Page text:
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John Dos Passos Biography And Critical Essays On Alice



John Dos Passos’s 1925 novel Manhattan Transfer is perhaps best
remembered nowadays as a trial run for this same author's U.S.A. Trilogy,
a massive 1,200-page work that would take up most of Dos Passos’s
attention over the next decade.  Most of the quirky ingredients
that characterize Manhattan Transfer—the fragmented narratives, the
bits of newspaper stories and song lyrics inserted into the text, the
hedonistic and alienated characters, the occasional adoption of stream-
of-consciousness techniques—reappear on a more ambitious scale in
the later work.  

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Yet Manhattan Transfer was much more than a blueprint for U.S.A.  It
also established a new style of slice-and-dice fiction that continues to
flourish in the current day. To a greater or lesser
extent, a host of later important novels adopt a
similar structure.  We see it in works as diverse
as Don DeLillo's Underworld, Doris Lessing's
The Golden Notebook, George Perec's Life A
User’s Manual
, John Brunner's Stand on Zanzibar
and Fritz Leiber's The Wanderer.  Each of these
offers a literary collage, a holistic picture con-
structed from the juxtaposition of isolated pieces
of narrative. Upon its publication, Sinclair Lewis
seemed to anticipate this development, praising
Manhattan Transfer as "a novel of the very first
importance" and predicting that it could represent
"the foundation of a whole new school of novel-
writing."

In preparing to write Manhattan Transfer, Dos Passos jotted down an
odd assortment of notes on scraps of paper: ideas for scenes, bits of
dialogue, facts, slogans, a textual collage waiting to be assembled into
something larger.  The finished novel retains this fragmented quality, an
Ikea of fiction where the reader needs to take charge of the final
assembly. The effect could also be described as cinematic, and just
as film allowed rapid shifts from scene to scene that made the
dramatic theater of the 19th century seem static by comparison, Dos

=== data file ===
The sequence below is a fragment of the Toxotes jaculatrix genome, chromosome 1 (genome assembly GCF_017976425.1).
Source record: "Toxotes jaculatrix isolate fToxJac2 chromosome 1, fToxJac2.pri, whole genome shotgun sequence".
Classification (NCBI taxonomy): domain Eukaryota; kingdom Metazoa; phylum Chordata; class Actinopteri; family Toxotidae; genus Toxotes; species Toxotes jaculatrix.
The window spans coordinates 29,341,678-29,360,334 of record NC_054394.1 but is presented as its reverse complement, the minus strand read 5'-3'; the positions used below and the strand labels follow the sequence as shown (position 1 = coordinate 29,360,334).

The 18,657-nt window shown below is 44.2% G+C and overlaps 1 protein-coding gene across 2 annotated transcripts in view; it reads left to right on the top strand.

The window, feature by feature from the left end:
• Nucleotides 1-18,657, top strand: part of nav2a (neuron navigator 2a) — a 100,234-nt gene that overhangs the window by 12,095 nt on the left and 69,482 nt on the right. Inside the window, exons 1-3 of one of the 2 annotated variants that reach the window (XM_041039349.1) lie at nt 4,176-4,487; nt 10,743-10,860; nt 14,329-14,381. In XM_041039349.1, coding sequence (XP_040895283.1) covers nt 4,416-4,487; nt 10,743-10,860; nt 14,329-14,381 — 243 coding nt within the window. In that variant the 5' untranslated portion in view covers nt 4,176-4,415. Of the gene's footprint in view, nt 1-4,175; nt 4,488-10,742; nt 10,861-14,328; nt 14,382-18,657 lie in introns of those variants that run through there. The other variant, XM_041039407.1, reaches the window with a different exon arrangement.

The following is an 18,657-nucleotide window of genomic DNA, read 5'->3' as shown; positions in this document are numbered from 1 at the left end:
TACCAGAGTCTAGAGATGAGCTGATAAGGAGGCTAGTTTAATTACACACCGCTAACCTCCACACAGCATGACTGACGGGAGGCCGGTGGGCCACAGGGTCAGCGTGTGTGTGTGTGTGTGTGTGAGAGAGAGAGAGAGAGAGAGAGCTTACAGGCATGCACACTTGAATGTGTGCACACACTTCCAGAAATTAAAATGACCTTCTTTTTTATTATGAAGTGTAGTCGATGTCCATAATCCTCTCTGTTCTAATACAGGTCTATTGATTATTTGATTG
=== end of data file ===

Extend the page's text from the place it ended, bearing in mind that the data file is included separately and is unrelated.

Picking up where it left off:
Passos offered a literary equivalent, a book in which characters and
settings flash by in a blur, and different stories are juxtaposed in rapid
succession.

But another influence is evident in this book, one far older than the
movie technology that was emerging as a major entertainment industry
during the period this book was written.  In his spare time, when not
working on his manuscript, Dos Passos read the Bible, a work that both
delighted and infuriated him.  "This is not a book to put in the hands of
Christians," he concluded.  But, in a strange sort of way, his own work-
in-progress began to take on a Biblical tone.  Characters come and go,
with their worries great and small, but a all-powerful deity presides over
their travails—namely Manhattan itself, poised to bless the few, curse
the many, and receive the worship and blasphemy of its chosen people.  

Dos Passos makes many unconventional choices in crafting this novel.  
He undermines the heroic, downplays the dramatic, and tempers the
tragic with absurd or fatalistic elements.  If other books portray bold
protagonists who seize their own destiny, Manhattan Transfer offers up
characters whose fates seem random or perverse.  One of the most
successful inhabitants of Dos Passos's Manhattan is Congo Jake who
starts out as a peglegged sailor and ends up as a wealthy New Yorker
with a new name, Armand Duval, an attractive wife and more money
than he knows what to do with.  On the other extreme, we encounter
Joe Harland, the Wizard of Wall Street, who makes a killing in the stock
market and loses it all, but attributes his change of luck to the loss of a
crocheted blue silk necktie that his mother had given him when he was a
youngster.  (Shades of Rosebud!) Harland’s conviction is ridiculous, but
very much in keeping with the ethos of Manhattan Transfer, in which  the
wheel of fortune is more like a runaway rollercoaster, taking people on a
wild ride beyond their ability to control or forecast.  

Dos Passos is equally iconoclastic in his approach to the moments of
intense action in this novel.  These invariably happen out of sight or at
a distance, presented with a deliberate attempt to suppress any sense
of suspense or excitement.  The most heated encounter in Manhattan
Transfer
finds Congo and several other characters involved in a gun
battle between bootleggers and a rival gang that wants to hijack their
illegal shipment of champagne.  Yet Dos Passos decides to describe
the entire scene from the perspective of a bystander who is hiding in a
nearby building, and only catches a few glimpses of the action from a
window.   In another subplot, a down-and-out couple decide to stage a
series of holdups, and though Dos Passos describes the before and
after of their crime spree, he presents only indirect accounts of the actual
incidents.  The effect is peculiar and undermines the intensity of the story
—imagine if Tarantino had edited Pulp Fiction, removing scenes of
conflicts, hold-ups, or violence, yet still wanted to convey the same
tension and ambiance, and you will have some idea of the impact here
—but very much in keeping with the approach of this novel. When
another one of his 'lost generation' characters commits suicide, and